She placed her hand on his arm. “I’m a volunteer at the Blue Sky Rescue Animal Shelter on Tuesdays and Fridays. I see firsthand the good that adopting a pet does for people. Take it from me, owning a dog will cheer up your son and help take his mind off himself.”

“Thanks for the advice,” he said, distracted by the softness of her touch. “I’ll give it some thought.”

When coffee and dessert arrived, Heather and Brandon began opening a small pile of gifts, most of which were “naughty” items. Each time Heather unwrapped another one, the room broke into laughter and hilarious “wedding night” jokes.

Bored, Luke checked the time on his phone. He’d devoured his curd-filled lemon cake and wanted to leave. He pushed back his chair, intending to quickly say his goodbyes and be on his way when Brandon’s booming voice pulled him up short.

“I’d like to make a special toast to Luke McCarran, my best man, and a good friend.” Brandon stood and walked around the table, stopping between Luke and Jenny. He held up his glass. “Here’s to you, old man.”

When the laughter died down, Heather pushed back her chair and stood holding up her stemmed water glass. “Now it’s the maid of honor’s turn!”

Jenny gasped; her face paled, her expression stricken as though Heather had just pronounced her death sentence.

Brandon held up his glass. “Let’s make a toast to Jenny Landon, Heather’s maid of honor!” His other hand landed lightly on Jenny’s shoulder.

“I can’t do this,” Jenny said, her shaking voice barely a squeak. “I simply can’t do this!” She snatched her purse and bolted from the room.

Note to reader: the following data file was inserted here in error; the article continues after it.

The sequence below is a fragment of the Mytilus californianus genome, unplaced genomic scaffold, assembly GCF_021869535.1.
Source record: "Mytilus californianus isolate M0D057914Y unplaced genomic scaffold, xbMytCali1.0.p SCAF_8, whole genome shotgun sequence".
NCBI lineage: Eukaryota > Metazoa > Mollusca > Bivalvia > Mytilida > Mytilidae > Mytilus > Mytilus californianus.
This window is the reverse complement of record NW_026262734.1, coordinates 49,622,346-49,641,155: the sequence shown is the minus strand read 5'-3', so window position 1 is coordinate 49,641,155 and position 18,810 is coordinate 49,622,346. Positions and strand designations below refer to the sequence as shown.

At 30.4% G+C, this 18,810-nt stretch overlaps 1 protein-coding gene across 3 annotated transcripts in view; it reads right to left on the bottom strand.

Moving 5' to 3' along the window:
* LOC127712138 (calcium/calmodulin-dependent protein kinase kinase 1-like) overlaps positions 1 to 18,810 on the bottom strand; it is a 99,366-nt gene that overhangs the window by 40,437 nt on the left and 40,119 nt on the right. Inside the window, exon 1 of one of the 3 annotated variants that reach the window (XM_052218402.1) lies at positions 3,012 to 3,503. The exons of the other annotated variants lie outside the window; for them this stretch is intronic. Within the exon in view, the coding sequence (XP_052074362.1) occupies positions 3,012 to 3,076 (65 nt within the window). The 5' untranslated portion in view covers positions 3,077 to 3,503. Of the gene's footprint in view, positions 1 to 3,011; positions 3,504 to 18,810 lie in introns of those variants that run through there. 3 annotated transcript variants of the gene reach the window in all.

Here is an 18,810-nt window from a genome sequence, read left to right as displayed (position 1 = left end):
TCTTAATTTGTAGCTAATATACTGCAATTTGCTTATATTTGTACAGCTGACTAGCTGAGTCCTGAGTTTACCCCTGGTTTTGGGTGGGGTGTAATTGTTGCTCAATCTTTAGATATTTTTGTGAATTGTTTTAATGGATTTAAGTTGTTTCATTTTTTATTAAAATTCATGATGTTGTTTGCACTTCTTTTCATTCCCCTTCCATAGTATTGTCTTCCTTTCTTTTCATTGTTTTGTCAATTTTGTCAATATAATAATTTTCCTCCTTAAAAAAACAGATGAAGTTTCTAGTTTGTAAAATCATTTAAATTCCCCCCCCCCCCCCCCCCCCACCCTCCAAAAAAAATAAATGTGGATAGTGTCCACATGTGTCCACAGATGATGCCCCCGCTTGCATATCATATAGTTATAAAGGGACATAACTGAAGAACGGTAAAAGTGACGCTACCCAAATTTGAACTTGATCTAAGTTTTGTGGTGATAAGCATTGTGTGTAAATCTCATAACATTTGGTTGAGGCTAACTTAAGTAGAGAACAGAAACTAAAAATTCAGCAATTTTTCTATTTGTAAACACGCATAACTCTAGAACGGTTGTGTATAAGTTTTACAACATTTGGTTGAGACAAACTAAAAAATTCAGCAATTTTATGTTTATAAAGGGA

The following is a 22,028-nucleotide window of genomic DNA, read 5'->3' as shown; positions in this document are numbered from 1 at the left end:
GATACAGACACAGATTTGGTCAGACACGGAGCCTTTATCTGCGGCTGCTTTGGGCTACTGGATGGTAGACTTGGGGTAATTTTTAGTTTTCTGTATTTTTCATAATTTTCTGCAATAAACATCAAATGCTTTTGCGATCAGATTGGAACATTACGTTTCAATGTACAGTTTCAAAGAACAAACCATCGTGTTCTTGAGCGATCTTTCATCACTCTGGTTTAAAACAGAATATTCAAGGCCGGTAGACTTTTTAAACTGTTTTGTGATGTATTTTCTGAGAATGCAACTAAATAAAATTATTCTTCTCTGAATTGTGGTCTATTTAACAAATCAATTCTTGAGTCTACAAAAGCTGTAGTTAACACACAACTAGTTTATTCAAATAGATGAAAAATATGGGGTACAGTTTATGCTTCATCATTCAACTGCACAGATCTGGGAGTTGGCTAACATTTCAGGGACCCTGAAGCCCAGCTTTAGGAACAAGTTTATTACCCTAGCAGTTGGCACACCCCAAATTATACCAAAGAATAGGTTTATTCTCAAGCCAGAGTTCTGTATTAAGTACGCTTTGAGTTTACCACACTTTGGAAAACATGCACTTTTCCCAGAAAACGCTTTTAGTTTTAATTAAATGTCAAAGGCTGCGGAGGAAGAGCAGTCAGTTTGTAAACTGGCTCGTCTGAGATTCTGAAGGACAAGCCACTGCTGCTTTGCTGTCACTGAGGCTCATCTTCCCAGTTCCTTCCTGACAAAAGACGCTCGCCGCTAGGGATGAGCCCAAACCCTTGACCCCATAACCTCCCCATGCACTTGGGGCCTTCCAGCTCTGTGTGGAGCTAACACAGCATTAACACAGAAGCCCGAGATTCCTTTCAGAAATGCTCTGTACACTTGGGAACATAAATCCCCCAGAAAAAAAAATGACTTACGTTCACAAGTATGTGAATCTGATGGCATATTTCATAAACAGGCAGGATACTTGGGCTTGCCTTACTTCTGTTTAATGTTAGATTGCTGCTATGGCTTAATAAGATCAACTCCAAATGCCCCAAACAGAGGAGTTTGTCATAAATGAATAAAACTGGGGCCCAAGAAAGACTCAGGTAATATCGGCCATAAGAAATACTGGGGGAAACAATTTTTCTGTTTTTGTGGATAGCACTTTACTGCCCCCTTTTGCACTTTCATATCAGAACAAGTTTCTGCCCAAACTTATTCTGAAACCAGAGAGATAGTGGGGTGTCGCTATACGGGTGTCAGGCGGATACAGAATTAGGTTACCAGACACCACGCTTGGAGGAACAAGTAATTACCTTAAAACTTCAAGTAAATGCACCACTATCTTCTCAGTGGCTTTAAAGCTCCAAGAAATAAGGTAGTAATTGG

A sudden hush fell upon the group.

Luke stared in shock as he watched Jenny run away, wondering what had just happened.


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A Scene from LISA

“I promise to be home by midnight, and I’ll only have one drink. I’m not going to buss up,” Lisa said, using Shakara’s Bahamian slang for “get drunk.”

The lines in Elsie’s brow deepened with concern. “I worry about you going down to Nigel’s. That place has had too many police calls.” She shook her head. “It’s the tourists staying at the resorts causing all the trouble—getting drunk and starting fights. You be careful. Call me when you’re leaving and make sure Nigel finds someone to escort you and your friends to your cars. I don’t want you girls walking alone through the parking lot after dark.”

“I will, Auntie. Don’t worry.”

Lisa took the keys and headed out to the car. Elsie didn’t know she’d been communicating with a total stranger by email and had planned to meet him there. She thought Lisa had coordinated a “girl’s night out” with a few people to meet at Nigel’s.

I’m over thirty and I can’t tell my aunt the real story about what I’m doing.

Why couldn’t she be honest with Elsie? The truth didn’t make any sense!

“Is this absolutely the most totally brainless stunt I have ever pulled or what? I should have my head examined.” She tossed her wristlet onto the passenger seat, worrying about meeting City Boy. He could be a rapist or a serial killer for all she knew. The thought produced goosebumps on her arms. Maybe she shouldn’t go after all...

Wait a minute. This is Enchanted Island, not West Palm Beach. Stop with the scary thoughts.

First of all, she knew Nigel personally and had known him most of her life. He ran a reputable establishment and didn’t tolerate troublemakers—which were usually tourists. Second, she had no intention of leaving with “City Boy” and going somewhere alone with him. Third, if he tried anything inappropriate and she resisted, the locals would step in. The most likely scenario, however, would be that she’d meet up with a decent guy and have a nice time.

With that thought in mind, she slid in, shoved the key into the ignition, and drove out of the driveway.

Elsie had mentioned seeing a clip on the nightly news about a tropical storm brewing. If it stayed on its current path, it would hit the island by the weekend. She breathed a sigh of relief, glad she didn’t have to worry about that tonight.